News Brief

Kenya Faces Cash Crunch

A market trader counts Kenyan shilling banknotes
Photo by Luis-Tato via Getty Images.

A market trader counts Kenyan shilling banknotes at a market stall in Kenya.

The Kenyan government is facing economic strain in the face of repaying high-interest debt.

The Kenyan government is experiencing a cash flow challenge as it struggles to repay a high-interest debt. The annual interest payments on Kenya's domestic debt have increased significantly, skyrocketing from $1.34 billion to $5.09 billion for the first time in a decade. This has added significant pressure on the country’s cash flow. Despite the growing concerns surrounding the economy, Kenya’s chief economic adviser David Ndii said that the Kenyan government won’t default on its loan repayment obligations. In spite of civil service salaries being delayed, in a statement on Monday, Ndii stated that the government was in a position to repay its debt

“We are not insolvent. We can finance repayments. It is a significant sacrifice but we are actually able to pay,” Ndii told Citizen TV.

According to Citizen TV, Kenya’s Deputy President Rigathi Gachagua, said that some government loans matured last week, forcing the Kenyan administration to repay its debt.

“It is true we are having challenges in paying salaries, giving money to governors. Because the handshake gov’t ripped this country, they borrowed money left right and center. Because we are a responsible government, we have to pay this money,” Gachagua said.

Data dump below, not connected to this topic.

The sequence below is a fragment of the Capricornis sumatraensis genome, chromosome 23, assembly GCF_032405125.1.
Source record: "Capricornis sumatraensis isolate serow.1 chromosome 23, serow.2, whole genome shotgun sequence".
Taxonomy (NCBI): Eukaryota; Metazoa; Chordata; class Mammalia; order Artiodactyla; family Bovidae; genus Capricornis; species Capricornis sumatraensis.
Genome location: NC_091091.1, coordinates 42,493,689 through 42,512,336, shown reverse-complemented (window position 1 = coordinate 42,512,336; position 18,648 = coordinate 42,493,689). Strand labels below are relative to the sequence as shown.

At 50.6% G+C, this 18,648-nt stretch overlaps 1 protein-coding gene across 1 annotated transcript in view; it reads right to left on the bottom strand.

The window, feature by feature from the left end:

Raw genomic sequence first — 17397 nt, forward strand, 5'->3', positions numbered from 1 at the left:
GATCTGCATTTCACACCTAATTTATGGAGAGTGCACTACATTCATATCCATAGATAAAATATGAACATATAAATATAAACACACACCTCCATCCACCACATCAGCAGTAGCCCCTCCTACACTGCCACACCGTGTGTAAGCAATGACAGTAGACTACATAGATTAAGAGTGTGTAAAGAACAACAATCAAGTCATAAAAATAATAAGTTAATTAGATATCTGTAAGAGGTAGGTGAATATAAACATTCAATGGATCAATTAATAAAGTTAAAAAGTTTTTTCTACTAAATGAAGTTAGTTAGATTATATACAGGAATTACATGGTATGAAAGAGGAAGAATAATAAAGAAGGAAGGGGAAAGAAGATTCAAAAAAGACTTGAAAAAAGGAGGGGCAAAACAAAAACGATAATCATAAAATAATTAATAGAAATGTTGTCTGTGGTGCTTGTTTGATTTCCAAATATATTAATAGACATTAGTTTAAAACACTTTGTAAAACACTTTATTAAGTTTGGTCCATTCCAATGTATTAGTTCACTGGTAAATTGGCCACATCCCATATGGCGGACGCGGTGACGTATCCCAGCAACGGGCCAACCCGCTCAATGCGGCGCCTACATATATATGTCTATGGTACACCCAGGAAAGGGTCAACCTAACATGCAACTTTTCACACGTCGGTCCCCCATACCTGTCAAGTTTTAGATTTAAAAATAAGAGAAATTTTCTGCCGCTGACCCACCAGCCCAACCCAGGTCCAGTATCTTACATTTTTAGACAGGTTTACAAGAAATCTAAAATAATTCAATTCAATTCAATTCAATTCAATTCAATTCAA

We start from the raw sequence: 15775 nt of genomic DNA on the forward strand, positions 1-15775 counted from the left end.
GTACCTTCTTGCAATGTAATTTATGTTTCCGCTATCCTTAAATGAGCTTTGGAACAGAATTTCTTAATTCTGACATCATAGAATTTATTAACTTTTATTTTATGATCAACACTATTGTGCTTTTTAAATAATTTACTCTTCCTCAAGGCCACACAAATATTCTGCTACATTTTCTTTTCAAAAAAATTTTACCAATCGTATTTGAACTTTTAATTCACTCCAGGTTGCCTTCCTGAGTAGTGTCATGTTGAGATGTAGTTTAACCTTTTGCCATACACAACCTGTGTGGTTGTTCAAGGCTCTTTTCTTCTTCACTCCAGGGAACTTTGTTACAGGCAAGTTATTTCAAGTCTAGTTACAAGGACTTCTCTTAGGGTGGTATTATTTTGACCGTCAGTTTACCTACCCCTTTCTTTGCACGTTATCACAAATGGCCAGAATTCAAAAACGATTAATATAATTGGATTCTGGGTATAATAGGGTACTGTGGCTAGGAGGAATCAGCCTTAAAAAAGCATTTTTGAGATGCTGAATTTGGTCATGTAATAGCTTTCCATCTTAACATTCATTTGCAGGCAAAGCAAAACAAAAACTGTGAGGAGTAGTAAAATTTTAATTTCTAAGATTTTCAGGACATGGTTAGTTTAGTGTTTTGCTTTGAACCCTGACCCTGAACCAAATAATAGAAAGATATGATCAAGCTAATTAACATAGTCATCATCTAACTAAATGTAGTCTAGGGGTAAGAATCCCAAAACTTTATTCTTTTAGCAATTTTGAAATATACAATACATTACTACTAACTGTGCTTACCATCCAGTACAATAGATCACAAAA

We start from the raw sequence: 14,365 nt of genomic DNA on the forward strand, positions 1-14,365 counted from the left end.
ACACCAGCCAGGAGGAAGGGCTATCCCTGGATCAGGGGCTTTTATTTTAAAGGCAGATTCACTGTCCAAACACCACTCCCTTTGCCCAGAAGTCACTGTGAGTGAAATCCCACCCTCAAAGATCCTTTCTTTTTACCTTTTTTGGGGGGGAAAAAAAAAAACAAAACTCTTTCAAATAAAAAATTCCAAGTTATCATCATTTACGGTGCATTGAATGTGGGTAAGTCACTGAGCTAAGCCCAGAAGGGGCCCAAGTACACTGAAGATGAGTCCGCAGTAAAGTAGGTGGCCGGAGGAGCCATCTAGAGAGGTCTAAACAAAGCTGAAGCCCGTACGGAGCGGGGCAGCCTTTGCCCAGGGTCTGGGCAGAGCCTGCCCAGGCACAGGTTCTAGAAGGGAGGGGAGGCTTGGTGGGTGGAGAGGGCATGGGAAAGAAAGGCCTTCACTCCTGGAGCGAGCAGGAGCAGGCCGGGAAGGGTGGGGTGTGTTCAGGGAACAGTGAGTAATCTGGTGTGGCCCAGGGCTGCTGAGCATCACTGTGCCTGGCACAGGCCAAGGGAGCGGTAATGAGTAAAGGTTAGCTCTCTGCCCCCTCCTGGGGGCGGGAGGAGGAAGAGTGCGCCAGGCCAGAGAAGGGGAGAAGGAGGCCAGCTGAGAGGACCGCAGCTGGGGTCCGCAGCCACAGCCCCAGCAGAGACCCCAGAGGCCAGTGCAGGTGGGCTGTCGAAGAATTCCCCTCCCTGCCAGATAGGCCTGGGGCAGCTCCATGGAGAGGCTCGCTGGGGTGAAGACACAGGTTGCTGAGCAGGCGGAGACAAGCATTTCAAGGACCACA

Several factors influenced the cash crunch, including a declining local currency and global market instability caused by a banking crisis. All of these combined elements have raised concerns about Kenya’s debt repayment credibility.

During his conversation with Citizen TV, Ndii also noted that past leaders had contributed to the economy’s decline. He also said that Kenya's late former President Mwai Kibaki, mismanaged resources, and that produced a domino effect that is affecting the Kenyan economy now.

“I had a ringside seat and I watched Kibaki mismanage politics from 2003 to 2005. All that we did economically came to note in 2007. It was foreseeable,” Ndii said.

On Tuesday morning, A Kenyan lawmaker confirmed to Reuters that the missing salaries were sent to the bank accounts of workers on Tuesday morning.